Completing the Burke-Gilman Trail Missing Link

Community Engagement infographic for the Burke-Gilman Trail Missing Link Project.

Preferred Route ✔

For 20 years, we’ve been working to complete the Burke-Gilman Trail through the Ballard neighborhood. After many years of planning, stakeholder conversations, and environmental review, the project team identified a preferred route for the trail in May 2017 and began the design process to complete the Missing Link.

 

Community Engagement 

Through our community engagement efforts during the design phase, the Burke-Gilman Trail Missing Link Project has evolved from a multi-use trail into a full multi-modal corridor that will be safe for and accommodate all users for generations to come. The project team has engaged stakeholders and community members in the Ballard community through in-person and online public events, meetings with individual property and business owners, and briefings with community organizations and groups. These conversations have provided an opportunity for the public and neighbors to express their ideas, questions, and concerns and offer the project team key insights on features to include in the Missing Link corridor design.

In addition to broader public outreach, the project team also convened a Design Advisory Committee (DAC), including representatives from the cycling community, adjacent industrial and maritime businesses, local residents, and trail advocates, to provide ongoing input on the Missing Link design. The DAC meets regularly throughout the project’s design phase and has been a vital forum for the project team and community representatives to share information and feedback to improve the corridor design and balance the safety and mobility needs of all users.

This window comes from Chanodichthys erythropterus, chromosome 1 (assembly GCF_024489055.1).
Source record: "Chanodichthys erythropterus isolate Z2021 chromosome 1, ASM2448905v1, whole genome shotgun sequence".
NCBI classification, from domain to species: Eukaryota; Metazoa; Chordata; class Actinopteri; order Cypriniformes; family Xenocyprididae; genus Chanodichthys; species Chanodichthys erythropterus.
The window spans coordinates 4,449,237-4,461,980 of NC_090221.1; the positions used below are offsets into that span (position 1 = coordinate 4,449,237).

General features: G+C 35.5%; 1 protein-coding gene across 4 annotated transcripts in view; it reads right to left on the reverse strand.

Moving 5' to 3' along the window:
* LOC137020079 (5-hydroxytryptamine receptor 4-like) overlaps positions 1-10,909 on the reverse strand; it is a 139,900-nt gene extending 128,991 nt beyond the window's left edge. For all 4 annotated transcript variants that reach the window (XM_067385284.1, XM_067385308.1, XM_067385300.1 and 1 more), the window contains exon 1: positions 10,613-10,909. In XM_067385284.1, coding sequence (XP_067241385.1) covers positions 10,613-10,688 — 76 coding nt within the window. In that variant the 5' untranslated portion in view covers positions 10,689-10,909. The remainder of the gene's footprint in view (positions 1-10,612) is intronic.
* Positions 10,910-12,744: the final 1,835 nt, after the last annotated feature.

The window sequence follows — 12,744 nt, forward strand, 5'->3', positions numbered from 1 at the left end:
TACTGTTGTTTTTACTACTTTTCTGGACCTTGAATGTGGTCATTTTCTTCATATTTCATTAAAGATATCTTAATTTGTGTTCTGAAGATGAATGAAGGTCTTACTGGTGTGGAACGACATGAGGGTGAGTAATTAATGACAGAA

Final EIS ✔

A project team member and a member of the public discuss the design of the Missing Link at a public event.

In January 2018, the City of Seattle’s Hearing Examiner released a decision on an appeal of the project’s Final Environmental Impact Statement (FEIS). The Hearing Examiner’s decision concludes that the level of environmental analysis under the FEIS satisfies the requirements of the State Environmental Policy Act. Further, the Hearing Examiner states that the weight of the evidence presented by the City supports our determination that the Preferred Alternative will improve safety for non-motorized users over existing conditions along the Shilshole corridor. With this decision, the design team expects to continue the corridor design and share the final design with the community this spring.

 

A Big Thanks!

Thanks to the participation and dedication of DAC members, along with community neighbors and trail users, the design team expects to complete final design in the coming months.

 

If you’d like to learn more about the environmental review process, hearing examiner’s decision, current design and next steps, please visit the project website.